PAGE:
Several packs of Scotch tape, including Magic tape on the right
|Product type||Pressure-sensitive tape|
|Country||St. Paul, Minnesota, U.S.|
This section needs expansion. You can help by adding to it. (May 2018)
Although it is a trademark and a brand name, Scotch tape is sometimes used as a generic term. The Scotch brand includes many different constructions (backings, adhesives, etc.) and colors of tape.
The use of the term Scotch in the name was a pejorative meaning "parsimonious" in the 1920s and 1930s. The brand name Scotch came about around 1925 while Richard Drew was testing his first masking tape to determine how much adhesive he needed to add. The bodyshop painter became frustrated with the sample masking tape and exclaimed, "Take this tape back to those Scotch bosses of yours and tell them to put more adhesive on it!" The name was soon applied to the entire line of 3M tapes.
Scotty McTape, a kilt-wearing cartoon boy, was the brand's mascot for two decades, first appearing in 1944. The familiar tartan design, a take on the well-known Wallace tartan, was introduced in 1945.
the company also used the Scotch name for its (mainly professional) audiovisual magnetic tape products, until the early 1990s when the tapes were branded solely with the 3M logo. In 1996, 3M exited the magnetic tape business, selling its assets to Quantegy (which is a spin-off of Ampex).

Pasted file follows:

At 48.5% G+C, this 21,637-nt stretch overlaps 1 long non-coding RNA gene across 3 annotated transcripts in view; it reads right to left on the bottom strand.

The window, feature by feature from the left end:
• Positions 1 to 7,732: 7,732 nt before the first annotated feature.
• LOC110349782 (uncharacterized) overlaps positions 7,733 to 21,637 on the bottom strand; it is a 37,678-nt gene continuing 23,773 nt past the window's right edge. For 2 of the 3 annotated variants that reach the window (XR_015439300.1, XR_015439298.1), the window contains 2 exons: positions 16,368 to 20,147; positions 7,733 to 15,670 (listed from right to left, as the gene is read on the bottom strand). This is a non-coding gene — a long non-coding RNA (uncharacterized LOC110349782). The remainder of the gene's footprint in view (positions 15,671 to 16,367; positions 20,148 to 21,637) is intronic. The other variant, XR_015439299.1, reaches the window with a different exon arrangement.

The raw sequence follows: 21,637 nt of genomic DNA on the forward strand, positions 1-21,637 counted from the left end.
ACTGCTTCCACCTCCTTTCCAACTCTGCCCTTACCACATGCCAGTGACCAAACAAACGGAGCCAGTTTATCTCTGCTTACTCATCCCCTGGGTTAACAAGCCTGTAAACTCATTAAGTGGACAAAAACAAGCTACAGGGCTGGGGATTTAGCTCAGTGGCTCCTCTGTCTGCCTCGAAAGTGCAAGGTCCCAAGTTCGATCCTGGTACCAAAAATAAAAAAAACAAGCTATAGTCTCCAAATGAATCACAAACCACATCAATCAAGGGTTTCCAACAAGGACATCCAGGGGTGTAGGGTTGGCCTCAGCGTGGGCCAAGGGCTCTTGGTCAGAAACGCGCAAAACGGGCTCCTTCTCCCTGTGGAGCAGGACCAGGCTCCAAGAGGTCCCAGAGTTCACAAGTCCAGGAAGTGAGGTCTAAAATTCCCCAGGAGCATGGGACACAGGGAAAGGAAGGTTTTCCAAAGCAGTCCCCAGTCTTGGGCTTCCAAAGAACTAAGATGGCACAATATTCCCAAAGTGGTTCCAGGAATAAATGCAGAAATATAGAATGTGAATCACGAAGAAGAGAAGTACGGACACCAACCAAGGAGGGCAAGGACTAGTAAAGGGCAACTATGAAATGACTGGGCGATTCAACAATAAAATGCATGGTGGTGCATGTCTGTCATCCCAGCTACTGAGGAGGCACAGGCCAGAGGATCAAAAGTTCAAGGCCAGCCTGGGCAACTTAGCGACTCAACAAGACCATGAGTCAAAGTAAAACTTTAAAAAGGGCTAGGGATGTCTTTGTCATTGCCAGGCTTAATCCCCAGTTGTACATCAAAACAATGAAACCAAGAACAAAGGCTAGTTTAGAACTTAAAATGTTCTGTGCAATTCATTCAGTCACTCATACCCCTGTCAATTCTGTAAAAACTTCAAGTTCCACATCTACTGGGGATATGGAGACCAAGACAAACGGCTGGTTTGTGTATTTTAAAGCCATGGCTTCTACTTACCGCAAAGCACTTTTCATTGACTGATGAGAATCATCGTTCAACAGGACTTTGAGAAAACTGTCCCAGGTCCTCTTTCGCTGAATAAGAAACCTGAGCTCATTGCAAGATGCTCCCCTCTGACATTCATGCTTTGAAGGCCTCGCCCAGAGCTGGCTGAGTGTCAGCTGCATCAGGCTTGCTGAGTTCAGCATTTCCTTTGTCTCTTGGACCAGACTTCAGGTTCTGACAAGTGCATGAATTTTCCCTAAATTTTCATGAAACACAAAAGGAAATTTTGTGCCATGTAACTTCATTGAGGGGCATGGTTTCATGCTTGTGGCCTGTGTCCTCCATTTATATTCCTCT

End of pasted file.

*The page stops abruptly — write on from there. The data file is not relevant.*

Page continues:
Invented and introduced in 1961, it is the original matte finish tape. It appears frosty on the roll, yet is invisible on paper. This quality makes it popular for gift-wrapping. Magic Tape can be written upon with pen, pencil, or marker; comes in permanent and removable varieties; and resists drying out and yellowing.
In Japan, "Magic Tape" is a trademark of Kuraray for a hook-and-loop fastener system similar to Velcro. Instead the katakana version of the word Mending Tape is used, i.e., , along with the familiar green and yellow tartan branding.
In 1953, Soviet scientists showed that triboluminescence caused by peeling a roll of an unidentified Scotch brand tape in a vacuum can produce X-rays. In 2008, American scientists performed an experiment that showed the rays can be strong enough to leave an X-ray image of a finger on photographic paper.